In a 3-2 vote today, the Federal Communications Commission approved a measure to remove the tough net neutrality rules it put in place just two years ago. Those rules prevented internet providers from blocking and throttling traffic and offering paid fast lanes. They also classified #internet providers as Title II common carriers in order to give the measure strong legal backing.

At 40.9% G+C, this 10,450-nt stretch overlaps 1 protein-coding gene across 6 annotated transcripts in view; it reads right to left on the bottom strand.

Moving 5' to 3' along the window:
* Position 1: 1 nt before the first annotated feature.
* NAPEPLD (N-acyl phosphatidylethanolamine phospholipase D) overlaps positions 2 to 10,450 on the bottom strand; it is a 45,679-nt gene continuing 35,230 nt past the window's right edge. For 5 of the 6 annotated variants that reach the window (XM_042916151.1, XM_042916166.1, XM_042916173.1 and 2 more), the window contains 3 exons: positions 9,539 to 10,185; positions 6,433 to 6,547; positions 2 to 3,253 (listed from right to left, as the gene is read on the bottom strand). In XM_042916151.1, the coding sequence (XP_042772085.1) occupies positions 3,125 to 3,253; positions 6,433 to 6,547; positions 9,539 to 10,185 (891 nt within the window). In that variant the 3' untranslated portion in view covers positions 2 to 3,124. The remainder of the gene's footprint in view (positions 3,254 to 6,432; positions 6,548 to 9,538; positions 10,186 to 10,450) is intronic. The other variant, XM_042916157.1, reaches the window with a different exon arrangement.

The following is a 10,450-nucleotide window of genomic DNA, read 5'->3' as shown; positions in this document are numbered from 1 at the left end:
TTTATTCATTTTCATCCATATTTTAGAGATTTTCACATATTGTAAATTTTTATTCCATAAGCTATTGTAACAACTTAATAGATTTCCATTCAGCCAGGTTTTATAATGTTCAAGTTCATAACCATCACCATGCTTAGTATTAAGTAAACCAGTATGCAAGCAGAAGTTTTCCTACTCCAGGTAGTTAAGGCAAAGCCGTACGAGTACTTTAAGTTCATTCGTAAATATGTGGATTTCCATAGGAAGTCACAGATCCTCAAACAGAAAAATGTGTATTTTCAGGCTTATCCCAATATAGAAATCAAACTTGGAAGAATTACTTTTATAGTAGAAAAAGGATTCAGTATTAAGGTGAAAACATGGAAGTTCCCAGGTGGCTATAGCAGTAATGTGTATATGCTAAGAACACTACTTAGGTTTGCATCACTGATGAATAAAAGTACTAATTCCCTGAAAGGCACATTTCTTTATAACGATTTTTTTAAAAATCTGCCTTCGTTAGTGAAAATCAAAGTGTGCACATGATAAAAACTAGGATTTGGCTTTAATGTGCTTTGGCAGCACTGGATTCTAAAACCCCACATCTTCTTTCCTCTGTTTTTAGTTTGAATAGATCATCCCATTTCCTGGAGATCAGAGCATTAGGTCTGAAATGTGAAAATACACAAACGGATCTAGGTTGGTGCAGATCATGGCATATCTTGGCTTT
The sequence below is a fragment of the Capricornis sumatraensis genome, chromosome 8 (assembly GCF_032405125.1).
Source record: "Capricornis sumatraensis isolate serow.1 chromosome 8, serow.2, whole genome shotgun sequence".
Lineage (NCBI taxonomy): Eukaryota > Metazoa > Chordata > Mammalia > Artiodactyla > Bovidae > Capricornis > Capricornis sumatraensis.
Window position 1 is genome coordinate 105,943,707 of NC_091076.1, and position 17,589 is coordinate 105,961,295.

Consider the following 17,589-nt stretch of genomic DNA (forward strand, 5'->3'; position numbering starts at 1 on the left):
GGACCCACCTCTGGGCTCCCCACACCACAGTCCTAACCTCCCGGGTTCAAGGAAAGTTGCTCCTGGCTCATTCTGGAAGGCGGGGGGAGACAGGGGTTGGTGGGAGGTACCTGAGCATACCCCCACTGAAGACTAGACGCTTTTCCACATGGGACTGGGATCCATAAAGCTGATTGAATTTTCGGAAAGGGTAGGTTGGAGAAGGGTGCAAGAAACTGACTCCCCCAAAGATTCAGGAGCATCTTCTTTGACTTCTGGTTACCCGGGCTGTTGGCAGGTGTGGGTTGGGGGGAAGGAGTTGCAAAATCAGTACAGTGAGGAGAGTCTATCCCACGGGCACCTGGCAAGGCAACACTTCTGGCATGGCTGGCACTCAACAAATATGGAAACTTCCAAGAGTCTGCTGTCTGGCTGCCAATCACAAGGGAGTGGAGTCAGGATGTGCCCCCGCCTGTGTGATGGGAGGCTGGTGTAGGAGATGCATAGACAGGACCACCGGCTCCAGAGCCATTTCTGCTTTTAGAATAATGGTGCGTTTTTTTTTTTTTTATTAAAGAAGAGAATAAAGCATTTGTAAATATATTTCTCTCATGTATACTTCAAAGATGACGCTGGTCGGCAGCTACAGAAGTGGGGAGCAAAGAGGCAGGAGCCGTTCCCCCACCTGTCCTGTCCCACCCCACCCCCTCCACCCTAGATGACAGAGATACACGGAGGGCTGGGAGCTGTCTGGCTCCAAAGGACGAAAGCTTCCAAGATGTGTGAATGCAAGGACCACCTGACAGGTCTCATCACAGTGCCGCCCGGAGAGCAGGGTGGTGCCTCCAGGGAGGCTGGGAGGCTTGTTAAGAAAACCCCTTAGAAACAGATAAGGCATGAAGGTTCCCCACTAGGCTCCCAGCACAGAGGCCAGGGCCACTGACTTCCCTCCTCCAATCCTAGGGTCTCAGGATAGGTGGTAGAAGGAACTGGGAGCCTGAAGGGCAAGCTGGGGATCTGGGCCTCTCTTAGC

Today’s vote undoes all of that. It removes the Title II designation, preventing the #FCC from putting tough net neutrality rules in place even if it wanted to. And, it turns out, the Republicans now in charge of the FCC really don’t want to. The new rules largely don’t prevent internet providers from doing anything. They can block, throttle, and prioritize content if they wish to. The only real rule is that they have to publicly state that they’re going to do it.that, without these rules, internet providers will be able to control traffic in all kinds of anti-competitive ways. Many internet providers now own content companies (see Comcast and NBCUniversal), and they may seek to advantage their own content in order to get more eyes on it, ultimately making it more valuable. Meanwhile, existing behaviors like zero-rating (where certain services don’t count toward your data cap) already encourage usage of some programs over others. If during the early days of #Netflix, you were free to stream your phone carrier’s movie service instead, we might not have the transformational TV and movie company it’s turned into today. This is the first time in more than a decade that the FCC has actually been opposed to net neutrality. The FCC has been promoting open internet rules since the mid-2000s, though it wasn’t until 2010 that they were turned into formal regulations. In 2014, those were overturned in court after the FCC was sued by #Verizon. The court said that the FCC could try again using Title II, and so it did that in 2015. Those rules, which have been in place for two years, are the ones getting overturned today. Finished reading at: theverge.com #Netneutrality